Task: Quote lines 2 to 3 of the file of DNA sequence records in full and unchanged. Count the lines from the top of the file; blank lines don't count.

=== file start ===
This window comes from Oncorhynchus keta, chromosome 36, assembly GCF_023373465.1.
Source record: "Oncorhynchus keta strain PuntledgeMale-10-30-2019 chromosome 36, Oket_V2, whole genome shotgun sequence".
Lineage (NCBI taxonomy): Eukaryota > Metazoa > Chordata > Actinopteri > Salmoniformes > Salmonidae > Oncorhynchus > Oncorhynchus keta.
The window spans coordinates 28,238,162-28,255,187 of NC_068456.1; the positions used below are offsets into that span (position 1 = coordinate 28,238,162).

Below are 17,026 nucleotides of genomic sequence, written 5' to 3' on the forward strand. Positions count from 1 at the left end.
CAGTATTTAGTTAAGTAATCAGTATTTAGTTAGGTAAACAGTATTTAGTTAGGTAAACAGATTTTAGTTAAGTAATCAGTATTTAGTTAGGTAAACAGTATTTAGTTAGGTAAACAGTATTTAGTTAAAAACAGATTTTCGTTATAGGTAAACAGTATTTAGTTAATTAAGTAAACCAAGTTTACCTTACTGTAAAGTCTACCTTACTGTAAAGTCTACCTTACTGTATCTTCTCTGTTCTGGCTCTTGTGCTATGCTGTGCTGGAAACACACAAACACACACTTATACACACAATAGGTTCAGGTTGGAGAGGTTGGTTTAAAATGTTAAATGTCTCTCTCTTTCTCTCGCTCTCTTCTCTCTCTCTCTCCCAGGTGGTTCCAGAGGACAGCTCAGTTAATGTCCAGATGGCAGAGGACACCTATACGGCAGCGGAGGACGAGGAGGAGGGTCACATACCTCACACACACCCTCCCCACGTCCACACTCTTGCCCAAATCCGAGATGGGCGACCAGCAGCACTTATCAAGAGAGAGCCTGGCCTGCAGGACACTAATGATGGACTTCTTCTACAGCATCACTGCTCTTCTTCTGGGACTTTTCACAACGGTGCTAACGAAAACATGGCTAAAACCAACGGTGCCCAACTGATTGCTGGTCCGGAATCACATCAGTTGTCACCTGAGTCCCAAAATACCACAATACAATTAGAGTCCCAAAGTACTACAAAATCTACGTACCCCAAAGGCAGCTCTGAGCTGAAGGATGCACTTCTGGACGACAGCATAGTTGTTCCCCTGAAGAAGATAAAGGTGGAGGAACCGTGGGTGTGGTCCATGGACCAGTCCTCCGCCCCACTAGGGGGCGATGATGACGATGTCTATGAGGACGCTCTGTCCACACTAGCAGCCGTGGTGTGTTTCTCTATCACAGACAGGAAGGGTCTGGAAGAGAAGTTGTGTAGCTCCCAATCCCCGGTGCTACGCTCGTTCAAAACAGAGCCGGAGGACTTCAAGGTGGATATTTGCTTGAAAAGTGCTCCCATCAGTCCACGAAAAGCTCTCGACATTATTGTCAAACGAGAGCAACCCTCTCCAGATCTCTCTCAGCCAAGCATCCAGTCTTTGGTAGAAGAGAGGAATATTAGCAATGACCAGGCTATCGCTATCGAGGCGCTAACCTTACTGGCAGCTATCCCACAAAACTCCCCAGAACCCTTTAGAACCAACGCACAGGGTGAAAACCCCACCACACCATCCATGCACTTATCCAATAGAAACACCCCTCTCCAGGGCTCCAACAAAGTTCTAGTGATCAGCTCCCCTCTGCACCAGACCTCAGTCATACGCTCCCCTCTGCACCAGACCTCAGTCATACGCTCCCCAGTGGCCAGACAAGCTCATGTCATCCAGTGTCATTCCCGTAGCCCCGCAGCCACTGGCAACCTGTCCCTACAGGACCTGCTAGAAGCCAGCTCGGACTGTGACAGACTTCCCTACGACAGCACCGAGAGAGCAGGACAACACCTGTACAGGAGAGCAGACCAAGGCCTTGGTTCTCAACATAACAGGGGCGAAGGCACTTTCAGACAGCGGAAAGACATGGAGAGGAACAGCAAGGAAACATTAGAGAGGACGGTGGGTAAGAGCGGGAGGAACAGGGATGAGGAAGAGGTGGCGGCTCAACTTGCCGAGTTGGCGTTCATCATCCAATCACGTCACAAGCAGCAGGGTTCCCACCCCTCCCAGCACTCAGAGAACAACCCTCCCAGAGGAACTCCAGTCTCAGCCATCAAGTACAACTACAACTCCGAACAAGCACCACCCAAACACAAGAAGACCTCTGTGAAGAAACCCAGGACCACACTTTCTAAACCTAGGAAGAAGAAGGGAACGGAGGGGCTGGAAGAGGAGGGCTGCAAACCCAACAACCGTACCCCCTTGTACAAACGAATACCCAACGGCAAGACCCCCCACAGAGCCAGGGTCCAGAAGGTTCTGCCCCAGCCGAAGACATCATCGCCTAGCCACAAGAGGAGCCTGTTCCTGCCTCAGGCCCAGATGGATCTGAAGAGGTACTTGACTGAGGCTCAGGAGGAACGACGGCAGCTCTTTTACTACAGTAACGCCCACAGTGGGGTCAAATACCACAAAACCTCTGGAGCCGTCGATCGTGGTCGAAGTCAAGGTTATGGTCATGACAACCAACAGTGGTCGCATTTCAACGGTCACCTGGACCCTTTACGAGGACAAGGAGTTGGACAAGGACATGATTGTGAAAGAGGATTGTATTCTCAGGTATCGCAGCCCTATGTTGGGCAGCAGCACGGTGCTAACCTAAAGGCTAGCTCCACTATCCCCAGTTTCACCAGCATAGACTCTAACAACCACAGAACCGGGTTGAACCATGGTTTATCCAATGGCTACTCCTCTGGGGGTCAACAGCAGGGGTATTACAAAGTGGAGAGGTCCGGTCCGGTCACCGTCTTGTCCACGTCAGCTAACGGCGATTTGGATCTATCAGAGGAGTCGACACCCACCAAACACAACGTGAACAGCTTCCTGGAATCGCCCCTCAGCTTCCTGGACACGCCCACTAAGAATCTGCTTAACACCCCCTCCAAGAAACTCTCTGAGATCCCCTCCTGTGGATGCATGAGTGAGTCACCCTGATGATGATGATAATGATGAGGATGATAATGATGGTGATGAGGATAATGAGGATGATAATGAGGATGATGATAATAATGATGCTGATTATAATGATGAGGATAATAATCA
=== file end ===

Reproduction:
Source record: "Oncorhynchus keta strain PuntledgeMale-10-30-2019 chromosome 36, Oket_V2, whole genome shotgun sequence".
Lineage (NCBI taxonomy): Eukaryota > Metazoa > Chordata > Actinopteri > Salmoniformes > Salmonidae > Oncorhynchus > Oncorhynchus keta.